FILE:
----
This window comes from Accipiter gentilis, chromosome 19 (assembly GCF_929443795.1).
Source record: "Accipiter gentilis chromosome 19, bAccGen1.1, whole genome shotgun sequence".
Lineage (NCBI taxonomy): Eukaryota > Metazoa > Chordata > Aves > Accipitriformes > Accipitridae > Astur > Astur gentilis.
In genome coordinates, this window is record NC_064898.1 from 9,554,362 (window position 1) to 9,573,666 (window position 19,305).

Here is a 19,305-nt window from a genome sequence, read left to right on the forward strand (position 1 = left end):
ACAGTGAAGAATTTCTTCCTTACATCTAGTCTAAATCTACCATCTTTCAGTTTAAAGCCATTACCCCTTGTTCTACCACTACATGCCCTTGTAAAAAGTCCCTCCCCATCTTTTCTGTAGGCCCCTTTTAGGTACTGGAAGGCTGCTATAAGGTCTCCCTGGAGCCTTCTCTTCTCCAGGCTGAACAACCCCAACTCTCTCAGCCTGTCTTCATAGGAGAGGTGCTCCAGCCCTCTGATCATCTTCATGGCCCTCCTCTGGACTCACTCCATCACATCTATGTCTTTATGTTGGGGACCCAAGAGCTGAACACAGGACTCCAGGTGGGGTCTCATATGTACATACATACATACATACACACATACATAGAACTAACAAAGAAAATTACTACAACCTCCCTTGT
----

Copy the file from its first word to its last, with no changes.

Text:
This window comes from Accipiter gentilis, chromosome 19 (assembly GCF_929443795.1).
Source record: "Accipiter gentilis chromosome 19, bAccGen1.1, whole genome shotgun sequence".
Lineage (NCBI taxonomy): Eukaryota > Metazoa > Chordata > Aves > Accipitriformes > Accipitridae > Astur > Astur gentilis.
In genome coordinates, this window is record NC_064898.1 from 9,554,362 (window position 1) to 9,573,666 (window position 19,305).

Here is a 19,305-nt window from a genome sequence, read left to right on the forward strand (position 1 = left end):
ACAGTGAAGAATTTCTTCCTTACATCTAGTCTAAATCTACCATCTTTCAGTTTAAAGCCATTACCCCTTGTTCTACCACTACATGCCCTTGTAAAAAGTCCCTCCCCATCTTTTCTGTAGGCCCCTTTTAGGTACTGGAAGGCTGCTATAAGGTCTCCCTGGAGCCTTCTCTTCTCCAGGCTGAACAACCCCAACTCTCTCAGCCTGTCTTCATAGGAGAGGTGCTCCAGCCCTCTGATCATCTTCATGGCCCTCCTCTGGACTCACTCCATCACATCTATGTCTTTATGTTGGGGACCCAAGAGCTGAACACAGGACTCCAGGTGGGGTCTCATATGTACATACATACATACATACACACATACATAGAACTAACAAAGAAAATTACTACAACCTCCCTTGT